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Clear Skies Ahead

While some government technology planners might still see cloud computing as a fad, many more are finding practical ways to extract real savings and improved service from cloud computing. And still others have made cloud computing a cornerstone of their overall IT strategy. For example, Michigan and Utah have made sweeping changes based on a robust cloud computing strategy comprising public and private cloud services.

Both states were in the process of consolidating their data centers when they realized that a virtualized data center could form part of a more comprehensive cloud strategy. Server virtualization allows IT to provision server instances for state and local agencies in close to real time, practically eliminating lengthy procurement cycles. One of the biggest benefits to cloud computing is that it enables IT to more quickly respond to customer demand.

Cloud-seeking states are being cheered on by federal CIO Vivek Kundra, who is pushing forward with his own cloud provisioning model for the federal government. Kundra hails cloud computing as part of the solution to rationalize a federal system that includes more than 2,000 data centers. Although the challenges faced by the states are not nearly as large, they're nevertheless significant.

In Utah, our cloud strategy is based on an understanding that government can benefit from tapping the inherent advantages of both the public and private cloud. During an 8-month period, we consolidated IT infrastructure and data centers into two locations to reap savings of more than $4 million per year. We've eliminated 35 data centers, and we're sharing access to our computing resources with local governments and education, creating more cost-effective opportunities for smaller governmental entities.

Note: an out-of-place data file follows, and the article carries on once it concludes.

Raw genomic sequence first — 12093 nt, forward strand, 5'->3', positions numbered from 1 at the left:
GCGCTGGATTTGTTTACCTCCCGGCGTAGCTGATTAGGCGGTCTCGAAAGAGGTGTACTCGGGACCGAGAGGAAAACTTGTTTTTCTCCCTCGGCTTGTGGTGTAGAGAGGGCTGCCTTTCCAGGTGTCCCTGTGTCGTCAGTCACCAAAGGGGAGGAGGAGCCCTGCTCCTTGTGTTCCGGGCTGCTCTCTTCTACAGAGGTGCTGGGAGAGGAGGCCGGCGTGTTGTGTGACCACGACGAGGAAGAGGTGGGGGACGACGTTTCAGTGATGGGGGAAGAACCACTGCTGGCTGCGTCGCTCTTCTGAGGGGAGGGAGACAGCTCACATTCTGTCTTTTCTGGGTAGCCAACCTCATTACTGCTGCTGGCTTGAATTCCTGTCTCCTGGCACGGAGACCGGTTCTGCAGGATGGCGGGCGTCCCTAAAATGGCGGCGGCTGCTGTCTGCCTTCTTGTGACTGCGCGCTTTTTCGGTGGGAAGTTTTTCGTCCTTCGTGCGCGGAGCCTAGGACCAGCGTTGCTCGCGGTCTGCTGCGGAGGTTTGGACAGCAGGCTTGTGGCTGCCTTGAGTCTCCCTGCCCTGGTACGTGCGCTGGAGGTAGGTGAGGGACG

The Utah strategy takes a multifaceted approach to cloud structure:

  • Infrastructure as a service;
  • Platform as a service;
  • Software as a service;
  • Authentication and security services.

Virtualized servers have enabled Utah to significantly reduce its hardware footprint while improving functionality and service. The new platform gives us flexibility to provision virtual servers in real time, freeing agencies from the time-consuming task of hardware procurement. Platform provisioning bundles basic IT services, such as operating system, database services and development platforms, into one simple provisioning process so that systems can be implemented in reduced time.

During the past five years, Utah has reduced IT staffing by about 20 percent, making it critical for the state to implement efficiency measures such as those offered by cloud computing. Over time, an increasing number of services will be provisioned in this way.

Because our IT service model emphasizes service levels that are updated each year in agency service-level agreements, IT carefully monitors performance of the service levels on the server farm to ensure that service levels can be met and expands the server farm as needed to meet future demands.

Demand for IT services and automation will continue to grow. Cloud services are critical to meeting this demand.

Jan 04 2011

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